In Hindsight

The orig­i­nal arti­cle in ShaderX5 was writ­ten as a proof-of-con­cept. Although the algo­rithm was test­ed and worked, it was a lit­tle expen­sive for that time. Fast for­ward to today and the pic­ture has changed. I am now employ­ing this algo­rithm in real-life projects for great ben­e­fit. I no longer both­er with tan­gents as ver­tex attrib­ut­es and all the asso­ci­at­ed com­plex­i­ty. For exam­ple, I don’t care whether the COLLADA exporter of Max or Maya (yes I’m rely­ing on COLLADA these days) out­put usable tan­gents for skinned mesh­es, nor do I both­er to import them, because I don’t need them! For the artists, it does­n’t occur to them that an aspect of the asset pipeline is miss­ing, because It’s all nat­ur­al: There is a geom­e­try, there are tex­ture coor­di­nates and there is a nor­mal map, and just works.

Take Away

There are no ‘tan­gent frames’ when it comes to nor­mal map­ping. A tan­gent frame which includes the nor­mal is log­i­cal­ly ill-formed. All there is are cotan­gent frames in dis­guise when the frame is orthog­o­nal. When the frame is not orthog­o­nal, then tan­gent frames will stop work­ing. Use cotan­gent frames instead.


[1] James Blinn, “Sim­u­la­tion of wrin­kled sur­faces”, SIGGRAPH 1978

[2] Mark Peer­cy, John Airey, Bri­an Cabral, “Effi­cient Bump Map­ping Hard­ware”, SIGGRAPH 1997

[3] Mark J Kil­gard, “A Prac­ti­cal and Robust Bump-map­ping Tech­nique for Today’s GPUs”, GDC 2000

[4] Chris­t­ian Schüler, “Nor­mal Map­ping with­out Pre­com­put­ed Tan­gents”, ShaderX 5, Chap­ter 2.6, pp. 131 – 140

[5] Col­in Bar­ré-Brise­bois and Stephen Hill, “Blend­ing in Detail”,

103 Gedanken zu „Followup: Normal Mapping Without Precomputed Tangents

  1. You do this in a ter­ri­bly round­about way, it’s much eas­i­er to do 


    vec3 denorm­Tan­gent = dFdx(texCoord.y)*dFdy(vPos)-dFdx(vPos)*dFdy(texCoord.y);
    vec3 tan­gent = normalize(denormTangent-smoothNormal*dot(smoothNormal,denormTangent));

    vec3 nor­mal = normalize(smoothNormal);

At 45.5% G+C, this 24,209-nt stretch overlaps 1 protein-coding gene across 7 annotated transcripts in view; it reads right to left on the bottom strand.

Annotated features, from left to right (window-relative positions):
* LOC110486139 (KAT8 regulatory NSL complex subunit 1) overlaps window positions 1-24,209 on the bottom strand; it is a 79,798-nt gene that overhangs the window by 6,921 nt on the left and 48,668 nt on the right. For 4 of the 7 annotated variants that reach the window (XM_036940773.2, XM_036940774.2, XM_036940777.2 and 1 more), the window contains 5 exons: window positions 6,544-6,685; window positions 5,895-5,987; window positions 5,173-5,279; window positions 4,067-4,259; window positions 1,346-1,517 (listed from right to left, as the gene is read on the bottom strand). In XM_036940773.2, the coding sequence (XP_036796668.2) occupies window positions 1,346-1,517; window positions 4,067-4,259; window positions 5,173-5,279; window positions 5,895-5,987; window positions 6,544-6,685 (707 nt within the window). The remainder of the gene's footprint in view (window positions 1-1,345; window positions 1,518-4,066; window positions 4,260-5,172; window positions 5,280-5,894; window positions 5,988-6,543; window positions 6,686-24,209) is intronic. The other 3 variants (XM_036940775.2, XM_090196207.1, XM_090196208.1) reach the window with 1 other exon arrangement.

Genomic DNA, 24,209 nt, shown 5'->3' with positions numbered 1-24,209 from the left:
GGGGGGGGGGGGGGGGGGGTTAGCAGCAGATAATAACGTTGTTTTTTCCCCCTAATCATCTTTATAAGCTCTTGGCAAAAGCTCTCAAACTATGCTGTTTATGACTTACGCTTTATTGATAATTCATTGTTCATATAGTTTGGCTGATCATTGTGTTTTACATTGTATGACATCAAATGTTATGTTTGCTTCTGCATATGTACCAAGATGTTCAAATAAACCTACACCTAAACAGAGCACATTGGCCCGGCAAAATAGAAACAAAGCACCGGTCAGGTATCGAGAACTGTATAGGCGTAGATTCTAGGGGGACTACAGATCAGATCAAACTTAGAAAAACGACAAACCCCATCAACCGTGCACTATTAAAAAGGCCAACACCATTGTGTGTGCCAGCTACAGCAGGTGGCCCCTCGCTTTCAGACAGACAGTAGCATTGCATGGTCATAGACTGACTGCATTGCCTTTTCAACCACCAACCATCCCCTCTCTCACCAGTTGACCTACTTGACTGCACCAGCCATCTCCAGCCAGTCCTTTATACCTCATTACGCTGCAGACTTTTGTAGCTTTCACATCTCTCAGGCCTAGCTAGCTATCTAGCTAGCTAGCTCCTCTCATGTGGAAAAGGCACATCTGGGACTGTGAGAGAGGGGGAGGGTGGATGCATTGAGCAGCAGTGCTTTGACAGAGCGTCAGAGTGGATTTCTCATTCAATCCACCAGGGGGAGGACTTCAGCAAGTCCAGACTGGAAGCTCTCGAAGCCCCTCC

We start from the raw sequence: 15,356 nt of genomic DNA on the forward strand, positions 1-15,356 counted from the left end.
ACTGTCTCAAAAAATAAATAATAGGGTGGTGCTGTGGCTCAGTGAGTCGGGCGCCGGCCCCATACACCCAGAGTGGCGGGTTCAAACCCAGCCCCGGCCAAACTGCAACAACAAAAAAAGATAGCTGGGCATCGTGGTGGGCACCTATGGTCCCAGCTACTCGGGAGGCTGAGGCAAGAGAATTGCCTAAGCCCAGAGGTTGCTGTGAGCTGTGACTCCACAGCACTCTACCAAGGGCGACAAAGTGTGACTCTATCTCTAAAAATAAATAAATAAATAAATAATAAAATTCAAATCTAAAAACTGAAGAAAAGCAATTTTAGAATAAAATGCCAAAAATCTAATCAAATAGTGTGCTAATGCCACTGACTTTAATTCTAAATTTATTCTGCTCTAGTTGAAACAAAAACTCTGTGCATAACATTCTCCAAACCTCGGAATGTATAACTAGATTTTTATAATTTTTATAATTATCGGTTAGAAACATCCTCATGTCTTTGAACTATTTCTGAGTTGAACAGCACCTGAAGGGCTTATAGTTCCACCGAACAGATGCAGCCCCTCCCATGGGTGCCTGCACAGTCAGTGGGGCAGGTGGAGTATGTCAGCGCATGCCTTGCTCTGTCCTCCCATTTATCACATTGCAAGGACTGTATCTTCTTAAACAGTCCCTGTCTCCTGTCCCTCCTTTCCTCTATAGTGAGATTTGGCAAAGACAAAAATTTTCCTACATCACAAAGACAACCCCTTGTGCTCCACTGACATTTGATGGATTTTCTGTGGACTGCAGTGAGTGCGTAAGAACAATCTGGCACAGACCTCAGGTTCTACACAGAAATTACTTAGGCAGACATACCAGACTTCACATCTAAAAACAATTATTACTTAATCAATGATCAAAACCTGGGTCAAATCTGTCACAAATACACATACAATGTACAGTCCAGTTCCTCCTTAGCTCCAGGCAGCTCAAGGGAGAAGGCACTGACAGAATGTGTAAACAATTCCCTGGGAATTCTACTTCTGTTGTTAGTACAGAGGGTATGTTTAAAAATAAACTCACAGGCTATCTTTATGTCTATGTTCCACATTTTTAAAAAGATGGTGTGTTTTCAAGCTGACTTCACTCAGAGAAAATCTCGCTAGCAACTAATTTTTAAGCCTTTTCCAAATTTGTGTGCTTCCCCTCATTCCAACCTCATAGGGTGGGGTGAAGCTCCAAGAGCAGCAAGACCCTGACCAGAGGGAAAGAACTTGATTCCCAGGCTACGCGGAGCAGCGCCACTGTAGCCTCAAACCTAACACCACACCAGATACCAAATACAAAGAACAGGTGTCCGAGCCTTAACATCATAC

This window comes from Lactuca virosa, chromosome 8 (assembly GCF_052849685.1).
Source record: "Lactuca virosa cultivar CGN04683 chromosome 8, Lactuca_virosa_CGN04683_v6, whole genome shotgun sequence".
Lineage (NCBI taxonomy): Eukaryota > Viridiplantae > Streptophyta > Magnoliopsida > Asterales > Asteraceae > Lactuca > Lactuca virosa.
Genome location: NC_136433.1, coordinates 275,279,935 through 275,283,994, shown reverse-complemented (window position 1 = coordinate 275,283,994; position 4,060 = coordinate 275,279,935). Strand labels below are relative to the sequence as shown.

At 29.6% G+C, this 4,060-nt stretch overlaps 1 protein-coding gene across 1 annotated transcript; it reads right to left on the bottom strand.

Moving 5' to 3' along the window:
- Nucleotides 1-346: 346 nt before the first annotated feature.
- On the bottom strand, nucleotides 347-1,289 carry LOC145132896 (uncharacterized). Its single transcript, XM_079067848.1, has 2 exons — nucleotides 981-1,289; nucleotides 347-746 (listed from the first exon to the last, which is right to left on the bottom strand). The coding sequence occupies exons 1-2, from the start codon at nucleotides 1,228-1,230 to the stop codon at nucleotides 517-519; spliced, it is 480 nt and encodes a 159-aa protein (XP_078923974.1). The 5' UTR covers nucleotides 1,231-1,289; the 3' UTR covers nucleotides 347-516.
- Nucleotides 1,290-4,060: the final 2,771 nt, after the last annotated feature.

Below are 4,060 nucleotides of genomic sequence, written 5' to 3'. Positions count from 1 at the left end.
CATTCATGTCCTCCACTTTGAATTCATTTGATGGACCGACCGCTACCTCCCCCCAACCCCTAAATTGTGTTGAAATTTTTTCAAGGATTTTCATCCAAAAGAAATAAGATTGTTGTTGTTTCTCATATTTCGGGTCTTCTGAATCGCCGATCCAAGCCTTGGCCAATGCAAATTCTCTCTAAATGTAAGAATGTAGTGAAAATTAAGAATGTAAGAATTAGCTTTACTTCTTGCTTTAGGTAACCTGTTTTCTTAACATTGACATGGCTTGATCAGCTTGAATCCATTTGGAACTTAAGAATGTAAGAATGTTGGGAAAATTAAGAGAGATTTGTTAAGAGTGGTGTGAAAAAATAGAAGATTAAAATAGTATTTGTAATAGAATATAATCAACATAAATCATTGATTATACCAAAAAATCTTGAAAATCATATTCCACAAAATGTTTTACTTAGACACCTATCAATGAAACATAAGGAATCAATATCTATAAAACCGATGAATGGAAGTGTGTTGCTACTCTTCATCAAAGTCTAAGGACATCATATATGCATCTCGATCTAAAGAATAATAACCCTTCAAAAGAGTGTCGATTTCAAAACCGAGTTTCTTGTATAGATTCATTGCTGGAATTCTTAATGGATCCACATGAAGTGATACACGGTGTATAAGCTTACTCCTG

vec3 bitan­gent = cross(normal,tangent);

    • Hi devsh,
      that would be equiv­a­lent to what the arti­cle describes as the “non-per­spec­tive-opti­miza­tion”. In this case you’re no longer mak­ing a dis­tinc­tion between tan­gents and co-tan­gents. It only works if the tan­gent frame is orthog­o­nal. In case of per-pix­el dif­fer­ences tak­en with dFdx etc, it would only be cor­rect if the mesh is dis­played with­out per­spec­tive dis­tor­tion, hence the name.

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  3. Hel­lo!
    First I want to thank for the algo­rithm, this is a very nec­es­sary thing. He works on my HLSL!
    But there is a bug. When approach­ing the cam­era close to the object, a strong noise of pix­el tex­ture begins. This is a known prob­lem; no one has yet solved it. Do you have any deci­sions on this, have you thought about this?

    • Hi Zagol­s­ki
      This behav­iour is like­ly that the dif­fer­ences between pix­els of the tex­ture coor­di­nate become too small for float­ing point pre­ci­sion and are then round­ed to zero, which leads to a divide by zero down the line.

      Try to elim­i­nate any „half“ pre­ci­sion vari­able that may affect the tex­ture coor­di­nate or view vec­tor, if there are any.

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  5. Does this approach work with mir­rored uv’s? We’re see­ing some light­ing issues where the light­ing is incor­rect on the mir­rored parts of shapes. Maya knows to flip the nor­mals, but does­n’t know to flip the uv direc­tions. So then the TBN frame looks incorrect.

    • Yes, it should work with mir­rored tex­ture coor­di­nates out of the box. Then T and B sim­ply change sign.